Last Sunday, I watched something over the Lake that I had not recalled seeing with such clarity before: two different mechanisms for droplet formation from the same source.
A decade, or so, ago, I wrote a piece about the two mechanisms for droplet condensation. There I criticized teachers for getting it wrong, by saying that cold air cannot hold as much water vapour as warm air. This was despite it having been known for two centuries what was actually happening. That essay is called condensation. Here, I will just accept that, and go with what is correct.
Condensation might occur when two parcels of sub-saturated water vapour mix. Or, it can occur when water vapour is cooled.
Typically, clouds (or fog) near the surface result from vapour mixing — in which different forms of cloud result from different mixing circumstances. In this scene, the cloud (fog) at the Lake’s surface is the result of vapour mixing. It is known as steam fog and can result when quite cold air overlies much warmer water.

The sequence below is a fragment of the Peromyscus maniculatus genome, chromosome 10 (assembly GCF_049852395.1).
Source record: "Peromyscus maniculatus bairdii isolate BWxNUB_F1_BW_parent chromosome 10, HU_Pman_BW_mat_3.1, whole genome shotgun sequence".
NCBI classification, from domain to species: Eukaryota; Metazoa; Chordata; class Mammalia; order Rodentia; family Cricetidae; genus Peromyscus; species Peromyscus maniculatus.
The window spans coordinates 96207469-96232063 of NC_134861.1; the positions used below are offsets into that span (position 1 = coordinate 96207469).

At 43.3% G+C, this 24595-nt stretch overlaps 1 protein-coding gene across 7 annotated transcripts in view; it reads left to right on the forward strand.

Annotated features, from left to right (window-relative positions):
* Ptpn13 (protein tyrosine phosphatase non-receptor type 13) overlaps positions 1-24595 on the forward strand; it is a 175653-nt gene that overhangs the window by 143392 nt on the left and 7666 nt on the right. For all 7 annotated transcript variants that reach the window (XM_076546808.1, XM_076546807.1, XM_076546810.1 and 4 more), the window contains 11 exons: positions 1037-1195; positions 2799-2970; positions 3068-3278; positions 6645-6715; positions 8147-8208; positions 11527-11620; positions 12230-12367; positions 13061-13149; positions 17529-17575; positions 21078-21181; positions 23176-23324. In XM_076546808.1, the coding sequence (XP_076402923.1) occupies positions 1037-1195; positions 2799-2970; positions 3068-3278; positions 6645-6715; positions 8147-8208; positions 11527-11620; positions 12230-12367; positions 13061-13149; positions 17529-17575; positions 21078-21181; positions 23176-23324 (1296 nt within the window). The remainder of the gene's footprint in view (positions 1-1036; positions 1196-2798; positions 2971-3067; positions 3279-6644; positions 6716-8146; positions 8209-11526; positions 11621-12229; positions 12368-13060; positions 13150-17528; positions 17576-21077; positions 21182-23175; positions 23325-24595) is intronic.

Typically, clouds well above the surface form as a result of vapour cooling — in which different forms of cloud result from different cooling circumstances. The convective towers of cloud that arise high over the Lake’s surface is the result from this water vapour cooling.
This scene was a little uncommon. Usually, when cold air flows over warm water in the fall, the high winds cause the convective towers to warp up as steam devils. In this case, the cold air must have arrived overnight and it was now calm. This resulted in convective towers growing out of the steam fog.